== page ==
Knight and Dex

Snow settled over New London and covered the alley with a chilly blanket, which normally gave me a moment’s pause to reflect. I might have thought about tranquility, but there was nothing tranquil in the roundhouse kick I took to the face. Steam rose from crimson splatter as my blood hit the freshly fallen snow.

Minx’s claws flashed. I jumped back and narrowly avoided being torn open at the belly.

It was difficult to wax poetic while someone was doing their best to kill me.

Welcome to my life.

I swung my left fist. My intention wasn’t to connect with Minx’s jaw but to buy a precious second. The parry worked well enough and gave me the moment I needed to draw the pulse pistol from under my coat. I bellowed a triumphant, “Ha!”

My moment of glory was short-lived. Another kick connected with my right hand. The blow jarred the weapon loose and it sailed into a snow bank. Powdery snow swallowed it whole. The thing about being unarmed, it felt a bit like being naked in a crowd. No way to cover my ass.

I gripped my stinging hand. “Shit.”

A powerful arm, furry and itchy and stiff as a crowbar, hooked me around the neck. Minx had gotten behind me, and the momentum of her attack tore my feet from the ground. I cartwheeled, forcing her to detach and spring back, but I landed face-down in a heap. The snow with all its apparent fluffiness did nothing to cushion my fall. The impact rattled my bones and lights danced across my vision, swirling in loopy rings.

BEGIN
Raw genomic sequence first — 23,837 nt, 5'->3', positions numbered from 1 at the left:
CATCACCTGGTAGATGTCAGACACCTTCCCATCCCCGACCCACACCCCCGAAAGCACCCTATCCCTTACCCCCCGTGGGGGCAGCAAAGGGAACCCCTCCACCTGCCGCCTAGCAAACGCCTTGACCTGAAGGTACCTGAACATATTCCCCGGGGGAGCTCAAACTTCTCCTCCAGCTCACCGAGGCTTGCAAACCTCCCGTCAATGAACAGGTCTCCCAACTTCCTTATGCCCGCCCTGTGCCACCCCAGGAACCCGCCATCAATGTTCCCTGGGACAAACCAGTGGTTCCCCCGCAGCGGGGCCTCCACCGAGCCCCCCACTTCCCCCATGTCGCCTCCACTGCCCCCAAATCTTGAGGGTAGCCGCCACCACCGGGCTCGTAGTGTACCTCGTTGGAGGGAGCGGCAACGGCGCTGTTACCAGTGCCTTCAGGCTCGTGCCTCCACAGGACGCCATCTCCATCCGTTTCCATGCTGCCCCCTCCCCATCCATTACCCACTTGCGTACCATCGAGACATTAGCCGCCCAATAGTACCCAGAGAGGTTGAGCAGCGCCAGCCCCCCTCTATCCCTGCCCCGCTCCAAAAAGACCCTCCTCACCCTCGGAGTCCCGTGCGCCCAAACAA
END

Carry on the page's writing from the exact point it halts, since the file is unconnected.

All I needed was another concussion.

Strong hands grabbed me by the collar and belt. My stomach lurched as I was torn from the relative comfort of the ground and flipped onto my back like a flapjack. Minx pounced on top of me and pinned my arms to my sides with her powerful thighs. Normally, I approved of such positions, but she wasn’t Pink Panther and this wasn’t foreplay. I feared she would crunch me like a walnut in a nutcracker. I gasped for precious air.

To any observer it would appear as if I were unprepared for this fight. That observer would have been correct. I’d seen her running down the sidewalk and duck into this alley. She was up to something and I’d interrupted her. Evidence suggested it was something she didn’t want the cops to know about. While my intent was to have a friendly chat with her, she’d decided to take our exchange in a different direction.

Minx had a reputation in underworld circles as an effective messenger. Our not-so-cozy encounter fell within the realm of her typical delivery method. While I didn’t feel like she took sadistic glee in her work, I thought she took pride in a job well done. I, on the other hand, found the work environment hostile, and already I was drawing up a complaint to her HR department.

Purchase Mark Aberdeen’s Dex Series here:
Dex Territory (Dex Territory Series Book 1)
TWB Press:
Amazon Link:
Barnes and Noble:

Follow Mark Aberdeen
Amazon Author Page:
Twitter handle: @Mark_Aberdeen